The SCA has been highly construed in favor of employees’ social media privacy rights, as seen in Pietrylo v. Hillstone Restaurant Group. In Hillstone, a group of employees created a MySpace online account for the purpose of complaining about their company. After discovering the account, managers for the company coerced two employees to give up their log-in ID and password for their MySpace page. After the company reviewed the content, the two employees were fired. On appeal from a jury verdict, the federal district court affirmed holding that the company had violated the SCA.

Take Away

As gleaned in recent state and federal precedent, an employer should never attempt to gain unauthorized access to an employee’s private ISP internet usage or other information contained on outside servers. Specifically, an employer should never ask for an employee’s log-in information or password for any outside internet site. An employer can monitor internet usage at work and can block social media sites as seen fit, but must do so uniformly.

If you have any questions, please contact your HWE relationship attorney or visit us at http://www.hwelaw.com.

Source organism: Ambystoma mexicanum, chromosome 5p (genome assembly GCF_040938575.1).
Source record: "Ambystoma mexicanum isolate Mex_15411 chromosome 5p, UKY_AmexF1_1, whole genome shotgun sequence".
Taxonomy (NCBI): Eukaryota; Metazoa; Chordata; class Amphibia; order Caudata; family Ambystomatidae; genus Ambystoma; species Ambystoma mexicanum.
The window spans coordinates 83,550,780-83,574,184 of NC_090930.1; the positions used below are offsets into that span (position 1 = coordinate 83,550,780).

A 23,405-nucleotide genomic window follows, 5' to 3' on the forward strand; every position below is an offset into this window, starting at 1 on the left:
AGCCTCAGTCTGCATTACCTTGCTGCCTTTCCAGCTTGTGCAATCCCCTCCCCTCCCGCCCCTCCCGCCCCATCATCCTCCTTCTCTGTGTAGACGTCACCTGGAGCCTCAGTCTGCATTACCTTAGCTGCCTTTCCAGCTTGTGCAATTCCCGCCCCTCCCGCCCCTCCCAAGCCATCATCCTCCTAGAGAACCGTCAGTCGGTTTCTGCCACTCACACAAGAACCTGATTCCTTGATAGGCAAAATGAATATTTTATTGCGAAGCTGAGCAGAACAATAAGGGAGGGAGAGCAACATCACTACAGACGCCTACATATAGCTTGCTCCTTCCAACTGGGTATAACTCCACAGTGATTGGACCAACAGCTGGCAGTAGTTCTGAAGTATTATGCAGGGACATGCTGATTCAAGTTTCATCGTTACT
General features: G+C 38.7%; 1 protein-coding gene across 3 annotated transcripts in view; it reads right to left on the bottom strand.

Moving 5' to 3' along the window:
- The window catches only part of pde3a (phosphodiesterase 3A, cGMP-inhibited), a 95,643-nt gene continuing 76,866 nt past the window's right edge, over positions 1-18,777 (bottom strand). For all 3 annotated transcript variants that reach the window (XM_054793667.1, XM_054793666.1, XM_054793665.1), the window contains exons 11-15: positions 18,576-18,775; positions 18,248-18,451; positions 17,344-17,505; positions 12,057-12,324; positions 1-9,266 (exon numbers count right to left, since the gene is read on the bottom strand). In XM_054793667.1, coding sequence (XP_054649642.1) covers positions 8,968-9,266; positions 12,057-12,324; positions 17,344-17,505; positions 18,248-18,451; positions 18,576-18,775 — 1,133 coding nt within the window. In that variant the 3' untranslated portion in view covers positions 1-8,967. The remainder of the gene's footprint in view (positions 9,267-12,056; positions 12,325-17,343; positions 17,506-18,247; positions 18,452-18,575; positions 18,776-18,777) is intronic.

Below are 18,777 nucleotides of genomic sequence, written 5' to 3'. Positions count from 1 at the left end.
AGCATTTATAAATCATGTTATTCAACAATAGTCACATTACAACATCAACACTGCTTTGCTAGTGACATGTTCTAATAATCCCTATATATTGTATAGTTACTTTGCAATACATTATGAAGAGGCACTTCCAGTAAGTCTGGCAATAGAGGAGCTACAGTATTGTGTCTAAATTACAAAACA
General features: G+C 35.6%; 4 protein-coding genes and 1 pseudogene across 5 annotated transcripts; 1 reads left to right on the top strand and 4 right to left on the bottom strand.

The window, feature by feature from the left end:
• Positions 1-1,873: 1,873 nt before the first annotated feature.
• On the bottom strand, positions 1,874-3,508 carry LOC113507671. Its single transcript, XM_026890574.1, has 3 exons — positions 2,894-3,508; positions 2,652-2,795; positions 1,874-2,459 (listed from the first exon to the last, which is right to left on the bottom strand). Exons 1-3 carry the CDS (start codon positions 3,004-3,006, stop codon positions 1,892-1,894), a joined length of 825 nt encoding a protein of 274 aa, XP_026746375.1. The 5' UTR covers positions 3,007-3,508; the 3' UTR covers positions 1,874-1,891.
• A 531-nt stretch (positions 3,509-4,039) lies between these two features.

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Four Revised EEOC Question-and-Answer Documents Provide Updated Guidance for Employers During the Three Stages of Employment

Joe Jaskowiak
Joe Jaskowiak

Revised Documents Explain ADA Coverage of Diabetes, Epilepsy, Cancer and Intellectual Disabilities

On May 15, 2013, the Equal Employment Opportunity Commission (EEOC) announced that it had issued four revised documents that explained the Americans with Disabilities Act’s (ADA) coverage for individuals with diabetes, epilepsy, cancer, and intellectual disabilities. The ADA, which was amended by the ADA Amendment Act of 2008 (ADAAA), is a federal law that prohibits discrimination against qualified individuals with disabilities that substantially limit one or more major life activities. These four revisions advance the goals of the EEOC’s recently announced 2012-2016 Strategic Plan while also reflecting the ADAAA’s expanded definition of disability.

The revisions are a part of a series of question-and-answer documents published by the EEOC that address and provide employer guidance on specific disabilities in the workplace. They provide answers to common questions posed by employers and/or employees that may have to address one or more of these four specific disabilities in the workplace. The documents provide: (1) when and how an employer may obtain relevant medical information from an employee or applicant; (2) what types of reasonable accommodations may become necessary; (3) how specific safety concerns should be addressed; and (4) what an employer should do to prevent and properly address any related workplace harassment.

These revised documents are an important resource for countless employers as the four disabilities are extremely prevalent in the United States. As EEOC Chair Jacqueline A. Berrian explained: